The freedom of art

By Annewil Schippers

(Contributed reporting Dimitra Karapanagiotou)

Chances are you’ve probably seen the artwork below before. The mural, painted onto the wall next to the police station in the centre of Groningen, is one of the pieces that both Klaas Lageweg and the city are known for. What many don’t know, however, is that Lageweg has installed numerous other artworks around the city. We talk to him to discover what else there is, besides the pigeon, and how he identifies himself as an artist.

Klaas Lageweg’s mural at Rademarkt, titled “Vervlogen Tijden” (Time Flies)

“I’m so sorry, I wasn’t expecting you, I must’ve mixed up the times!” Klaas Lageweg (40) says, while he lets us into his house. Nevertheless, he welcomes us cordially, and so does Billy, his two-year-old dog that Lageweg adopted off the streets of Spain recently. The house is what you would expect from an artist: filled with CDs, plants, and of course, his own artworks.

Lageweg started his career early, as he always enjoyed drawing as a child. But he never went to art school. Only later on in life, he got into graffiti and realised that making art was what he wanted to do for the rest of his life. “I was standing naked in front of the mirror when I was 18 and I was thinking what I wanted to do. And I thought about this. ‘This is what I wanna do’. And I did it. So my dream came true.”

Now he makes art that he himself calls “mural art” or “paintings”. His art is known for its bright colours and pixelated details, which Lageweg coined as “realpixelisme”.

Part of what made this dream so appealing to Lageweg was the idea of freedom of expression. For him, making art is a way of living autonomously, of living life his own way. “In my early life I thought I wascrazy, but now I turned it around and think: ‘you are crazy’,” says Lageweg. He follows his own course: “Are you with me? Great! Are you against me? Fuck off!”

That freedom of expression now also comes with literal freedom for him. Lageweg has established himself as an artist, and this way he is able to choose his assignments. Sometimes it just doesn’t work out with customers: “They tell me ‘I don’t want this’, okay, ‘bye bye!’. You have to learn to say ‘no’,” he says.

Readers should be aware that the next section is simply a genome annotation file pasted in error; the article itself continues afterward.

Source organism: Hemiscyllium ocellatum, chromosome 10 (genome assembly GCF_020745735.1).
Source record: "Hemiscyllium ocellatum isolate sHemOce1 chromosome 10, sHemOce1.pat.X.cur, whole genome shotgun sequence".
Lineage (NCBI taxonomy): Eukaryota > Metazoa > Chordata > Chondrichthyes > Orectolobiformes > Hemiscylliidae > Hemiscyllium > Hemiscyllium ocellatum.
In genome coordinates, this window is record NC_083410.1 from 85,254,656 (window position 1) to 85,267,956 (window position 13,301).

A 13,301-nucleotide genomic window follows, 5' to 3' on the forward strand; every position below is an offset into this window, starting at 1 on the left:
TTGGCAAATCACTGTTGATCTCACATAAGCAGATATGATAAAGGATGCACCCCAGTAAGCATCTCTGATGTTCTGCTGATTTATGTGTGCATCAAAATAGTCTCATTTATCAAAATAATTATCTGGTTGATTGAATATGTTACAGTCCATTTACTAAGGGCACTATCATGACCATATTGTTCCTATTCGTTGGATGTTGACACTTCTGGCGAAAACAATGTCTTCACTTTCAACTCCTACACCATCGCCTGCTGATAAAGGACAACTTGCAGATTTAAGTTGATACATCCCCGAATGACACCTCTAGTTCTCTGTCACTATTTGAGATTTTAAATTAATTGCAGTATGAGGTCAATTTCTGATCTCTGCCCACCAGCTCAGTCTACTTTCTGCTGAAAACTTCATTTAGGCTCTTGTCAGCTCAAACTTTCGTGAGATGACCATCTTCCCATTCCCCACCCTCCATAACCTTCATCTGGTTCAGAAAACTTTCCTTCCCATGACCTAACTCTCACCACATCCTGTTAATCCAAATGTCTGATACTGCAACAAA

Freedom to choose is crucial for the art Lageweg makes. Because even though he is known for more manifest works, like the pigeon at Rademarkt, many of his murals are located in places that are hidden. Lageweg likes the obscure, the unknown. He tries to constantly create a feeling of anonymity. And as long as he is satisfied with the artwork and can add it to his collection, it doesn’t really matter if the location is popular or not. “Every place has its own fantasy,” according to Lageweg. Especially if that place is “fucked up” and “spooky”.

Lageweg’s favourite mural in this category is the one he painted onto Fort La Chartreuse in Liège, Belgium. The fort is completely abandoned, but it is a popular Urbex spot, visited by photographers from all over the world, looking for the thrill of sneaking into places that are under tight watch.

Klaas Lageweg’s mural at the Colosseum skatepark, titled “Give me the food and let me grow”

But in Groningen, too, Lageweg has left his mark in unexpected places. Take the Colosseum, on the outskirts of the city. The large concrete building, mainly used as a skatepark, is covered in graffiti and mural art, including a colourful bird that Lageweg painted in 2016.

However, nowadays, the artwork is completely covered in ivy. But Lageweg doesn’t really care. In fact, he was aware that the piece would eventually disappear under the ivy, even before he made it. “They were already busy trimming the tree on the wall, but I said ‘No, stop! I want to see it!’ Because I want to put the piece into the environment like it is. So I played with that,” he says.

Klaas Lageweg’s mural at Oosterpoort, titled “The Pheasant”.
Looking at this photograph, he said “kids play balls and I spray walls”, quoting another mural artist.

The role of the environment is also why many of his works are centred around birds. But the eye plays a large role in his murals too. “The eye is the soul of everybody, it’s like a diamond. But people hardly pay attention to them,” Lageweg says. Just like the “Pheasant”, one of his murals in the East of Groningen, people pass by the things that really matter, the hidden corners, without stopping to take them in.

“We’re in a rat race,” he says. “School, work, making money. After this interview, you’re probably running off to get back to university in time and write the article. It never stops. The whole system is ready to collapse. So we’re living on the edge with a lot of people on this planet. But could I change it? Maybe, yes. Maybe with my art.”

Lageweg believes art can help us through self-expression and identification. “Maybe we all have ‘it’, but it’s hidden, by society,” he says. “We have to break that wall.”